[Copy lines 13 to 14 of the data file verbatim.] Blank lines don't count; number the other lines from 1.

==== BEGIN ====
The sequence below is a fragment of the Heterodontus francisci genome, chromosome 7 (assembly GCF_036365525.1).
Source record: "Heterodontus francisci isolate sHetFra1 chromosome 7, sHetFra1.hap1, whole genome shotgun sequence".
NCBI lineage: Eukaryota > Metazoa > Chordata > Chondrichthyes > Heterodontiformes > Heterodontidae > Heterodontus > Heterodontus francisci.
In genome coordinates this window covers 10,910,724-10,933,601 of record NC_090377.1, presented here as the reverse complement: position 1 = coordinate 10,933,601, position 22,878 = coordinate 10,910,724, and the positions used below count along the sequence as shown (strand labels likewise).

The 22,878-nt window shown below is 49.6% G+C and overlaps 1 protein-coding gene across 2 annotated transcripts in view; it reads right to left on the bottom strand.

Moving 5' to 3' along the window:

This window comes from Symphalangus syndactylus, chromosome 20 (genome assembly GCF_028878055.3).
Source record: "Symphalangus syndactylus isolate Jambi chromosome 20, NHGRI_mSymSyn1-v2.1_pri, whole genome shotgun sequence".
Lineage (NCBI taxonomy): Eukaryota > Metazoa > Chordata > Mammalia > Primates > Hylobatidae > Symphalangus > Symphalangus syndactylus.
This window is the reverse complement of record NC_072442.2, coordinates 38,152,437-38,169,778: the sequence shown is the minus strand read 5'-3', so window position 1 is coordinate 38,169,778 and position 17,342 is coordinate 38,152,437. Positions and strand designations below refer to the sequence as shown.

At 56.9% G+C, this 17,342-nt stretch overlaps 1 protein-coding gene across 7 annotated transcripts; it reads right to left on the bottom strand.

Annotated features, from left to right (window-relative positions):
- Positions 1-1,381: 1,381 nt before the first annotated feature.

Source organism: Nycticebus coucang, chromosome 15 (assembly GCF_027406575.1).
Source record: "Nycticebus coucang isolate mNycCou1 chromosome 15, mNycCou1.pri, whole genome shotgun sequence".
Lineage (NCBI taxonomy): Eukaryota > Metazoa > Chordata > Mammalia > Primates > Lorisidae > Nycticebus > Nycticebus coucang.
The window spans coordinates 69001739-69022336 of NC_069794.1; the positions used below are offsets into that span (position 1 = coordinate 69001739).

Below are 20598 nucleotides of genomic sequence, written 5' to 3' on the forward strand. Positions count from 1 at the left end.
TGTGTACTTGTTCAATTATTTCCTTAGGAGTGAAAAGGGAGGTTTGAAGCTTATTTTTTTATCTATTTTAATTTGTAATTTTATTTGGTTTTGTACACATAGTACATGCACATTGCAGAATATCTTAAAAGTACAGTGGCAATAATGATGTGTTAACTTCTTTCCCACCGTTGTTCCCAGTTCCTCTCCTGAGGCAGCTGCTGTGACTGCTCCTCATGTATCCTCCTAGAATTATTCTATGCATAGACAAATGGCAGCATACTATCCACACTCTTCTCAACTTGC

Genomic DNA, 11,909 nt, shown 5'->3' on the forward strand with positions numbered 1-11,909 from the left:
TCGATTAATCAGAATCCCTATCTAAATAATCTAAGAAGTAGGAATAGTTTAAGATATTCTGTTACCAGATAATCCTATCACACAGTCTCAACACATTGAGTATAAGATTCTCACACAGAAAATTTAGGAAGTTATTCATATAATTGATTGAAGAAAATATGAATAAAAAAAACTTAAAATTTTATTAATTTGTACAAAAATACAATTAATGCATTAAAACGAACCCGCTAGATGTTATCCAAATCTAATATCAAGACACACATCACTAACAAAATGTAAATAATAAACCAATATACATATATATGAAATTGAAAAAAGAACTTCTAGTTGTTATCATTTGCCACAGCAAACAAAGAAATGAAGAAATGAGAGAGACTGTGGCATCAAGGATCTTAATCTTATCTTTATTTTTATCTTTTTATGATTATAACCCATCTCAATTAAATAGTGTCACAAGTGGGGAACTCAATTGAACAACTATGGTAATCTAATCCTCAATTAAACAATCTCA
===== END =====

- Positions 1-1,381: 1,381 nt before the first annotated feature.

Source organism: Nycticebus coucang, chromosome 15 (assembly GCF_027406575.1).